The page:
5 Mindset Shifts to Transform Your Leadership Impact

By Heather Campbell

How can I manage all the work?
How can I get this person back on track?
How can I get my boss to agree?

If you’re anything like the Directors I coach, at least one of these has been on your mind this week. These are the three topics that most commonly come up in my coaching conversations.

That’s why, over the next three weeks, I’m going to share with you practical steps you can take to get on top with each of these. I’ll share the secrets that really make the difference and get results every time.

Today I’m going to discuss influencing the boss. Whether it’s getting them to agree to a bigger budget, to back off and stop micro-managing, or convincing them to address a problem they’ve been ignoring, boss’s need a lot of influencing!

Let’s get some uncomfortable stuff out of the way first, though. By its very nature, influencing means we have to address things that we’d rather not talk about. Things like power and politics (both dirty words as far as many leaders are concerned). Sometimes leaders also worry that they’re manipulating rather than influencing. Not surprising. Influencing is a close cousin of manipulation. Power, politics and manipulation. Somehow being able to influence others seems less attractive, doesn’t it?

But it shouldn’t.

Ultimately, power is central to having influence. The powerless person struggles to get their voice heard.

Politics in organisations – surely to be avoided at all costs? Not at all, politics enable groups to make decisions, to balance options for the greater good, to hear and take account of many different views. Politics are inevitable when you seek to get your voice heard.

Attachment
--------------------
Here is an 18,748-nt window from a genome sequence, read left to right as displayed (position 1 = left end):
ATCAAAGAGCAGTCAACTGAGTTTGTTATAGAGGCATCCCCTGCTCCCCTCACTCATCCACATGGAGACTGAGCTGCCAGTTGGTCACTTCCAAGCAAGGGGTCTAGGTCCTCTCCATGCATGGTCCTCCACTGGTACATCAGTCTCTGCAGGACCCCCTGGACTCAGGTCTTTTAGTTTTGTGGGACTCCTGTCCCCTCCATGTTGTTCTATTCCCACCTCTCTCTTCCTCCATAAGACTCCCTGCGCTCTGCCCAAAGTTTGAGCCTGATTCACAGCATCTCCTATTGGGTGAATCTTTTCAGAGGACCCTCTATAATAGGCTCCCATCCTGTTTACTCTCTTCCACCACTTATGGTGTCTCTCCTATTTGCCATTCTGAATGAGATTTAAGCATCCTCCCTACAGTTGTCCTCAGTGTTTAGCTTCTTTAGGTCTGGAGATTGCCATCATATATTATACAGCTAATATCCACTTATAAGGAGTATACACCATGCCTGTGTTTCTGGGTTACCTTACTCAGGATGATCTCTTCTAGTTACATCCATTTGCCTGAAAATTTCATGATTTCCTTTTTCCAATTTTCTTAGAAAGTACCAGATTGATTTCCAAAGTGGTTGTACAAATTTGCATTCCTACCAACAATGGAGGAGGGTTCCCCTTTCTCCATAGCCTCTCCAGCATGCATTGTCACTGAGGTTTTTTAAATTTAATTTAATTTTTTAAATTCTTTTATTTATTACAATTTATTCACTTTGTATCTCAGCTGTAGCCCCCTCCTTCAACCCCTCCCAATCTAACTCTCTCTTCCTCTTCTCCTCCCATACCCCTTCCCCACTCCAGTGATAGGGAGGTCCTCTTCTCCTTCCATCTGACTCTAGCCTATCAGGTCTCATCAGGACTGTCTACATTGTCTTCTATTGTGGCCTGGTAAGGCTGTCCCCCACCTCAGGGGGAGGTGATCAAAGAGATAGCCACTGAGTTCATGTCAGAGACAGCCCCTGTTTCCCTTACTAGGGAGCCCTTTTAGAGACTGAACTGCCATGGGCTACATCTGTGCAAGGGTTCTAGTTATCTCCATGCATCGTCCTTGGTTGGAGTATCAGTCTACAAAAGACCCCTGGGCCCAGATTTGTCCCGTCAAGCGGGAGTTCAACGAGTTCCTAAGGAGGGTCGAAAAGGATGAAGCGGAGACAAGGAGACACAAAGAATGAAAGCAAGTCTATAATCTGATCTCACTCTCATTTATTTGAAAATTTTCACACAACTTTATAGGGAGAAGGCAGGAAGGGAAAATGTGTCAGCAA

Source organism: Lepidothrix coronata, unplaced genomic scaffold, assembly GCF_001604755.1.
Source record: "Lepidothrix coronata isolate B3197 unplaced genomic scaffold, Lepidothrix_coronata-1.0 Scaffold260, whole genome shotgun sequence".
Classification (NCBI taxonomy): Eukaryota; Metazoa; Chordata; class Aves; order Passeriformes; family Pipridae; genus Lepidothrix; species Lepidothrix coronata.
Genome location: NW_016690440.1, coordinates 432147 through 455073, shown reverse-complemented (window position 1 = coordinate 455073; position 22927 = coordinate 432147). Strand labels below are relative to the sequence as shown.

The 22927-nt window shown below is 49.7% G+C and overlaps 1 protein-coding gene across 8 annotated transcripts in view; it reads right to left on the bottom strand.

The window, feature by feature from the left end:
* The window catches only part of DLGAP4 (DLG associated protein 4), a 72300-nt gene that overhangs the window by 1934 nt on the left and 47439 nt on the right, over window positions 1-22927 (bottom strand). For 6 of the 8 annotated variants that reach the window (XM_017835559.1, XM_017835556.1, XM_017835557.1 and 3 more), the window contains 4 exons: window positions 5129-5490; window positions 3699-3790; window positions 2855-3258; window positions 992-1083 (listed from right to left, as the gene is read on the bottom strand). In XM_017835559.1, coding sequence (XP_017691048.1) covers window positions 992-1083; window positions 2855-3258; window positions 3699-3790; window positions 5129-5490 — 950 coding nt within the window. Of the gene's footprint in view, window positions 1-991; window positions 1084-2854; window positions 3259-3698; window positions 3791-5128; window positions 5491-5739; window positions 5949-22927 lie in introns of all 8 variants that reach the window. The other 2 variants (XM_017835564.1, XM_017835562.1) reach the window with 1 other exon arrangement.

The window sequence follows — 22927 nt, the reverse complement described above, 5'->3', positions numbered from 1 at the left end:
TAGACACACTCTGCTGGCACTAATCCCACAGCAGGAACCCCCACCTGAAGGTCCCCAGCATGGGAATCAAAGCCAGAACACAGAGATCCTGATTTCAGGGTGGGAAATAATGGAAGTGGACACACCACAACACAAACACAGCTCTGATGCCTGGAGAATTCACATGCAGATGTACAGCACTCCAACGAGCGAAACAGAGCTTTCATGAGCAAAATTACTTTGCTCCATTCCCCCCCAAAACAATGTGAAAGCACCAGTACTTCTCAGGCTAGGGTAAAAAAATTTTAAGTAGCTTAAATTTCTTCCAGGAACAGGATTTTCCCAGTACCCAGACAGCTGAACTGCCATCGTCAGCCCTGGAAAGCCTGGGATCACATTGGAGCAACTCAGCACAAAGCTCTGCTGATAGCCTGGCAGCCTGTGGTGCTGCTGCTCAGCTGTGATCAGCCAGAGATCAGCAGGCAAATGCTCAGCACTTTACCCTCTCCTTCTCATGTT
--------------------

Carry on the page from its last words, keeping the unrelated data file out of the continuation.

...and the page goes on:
And finally, manipulation – I’d agree with anyone who says they don’t want to be manipulative. It’s not a good look! So it is worth checking out whether you’re influencing or manipulating. This really boils down to two things:

(1) Your intention in seeking to get the outcome you want.
(2) How you go about it.

If your intention is fair to others and contributes to the greater good, and you engage with others in a way that is open, explorative and positive, then you’re most likely influencing. But if your interest is purely for your own good or you use coercion to pressurise others into agreeing, then you’re veering towards manipulation. Only you can ever fully know if you’re an influencer or a manipulator.

So, assuming you’re willing to take on the power that you have, to engage in healthy politics and have positive intention, then let’s increase your influence!

Here are the five steps that will make the biggest difference in becoming a skilful influencer.

Stop pushing your point of view and listen instead

When we seek to influence others, we are asking them to change their way of thinking and behaving, or their course of action so that it fits with what we want. This is tricky because humans are motivated to find the path that, on balance, works best for them. And, often, this path isn’t your path.

You can easily find yourself caught up in a conversation where your boss puts up barrier after barrier to your idea, and you spend your time trying to trying to knock down that barrier. Not effective!

The most skilful influencers don’t push back. Instead, they ask questions that help the other person to reflect on and challenge their own barriers. When you ask questions, you also get invaluable insight to the other person’s concerns about your ideas so that you can address these in detail.

Humans are more driven by fear than they are by desire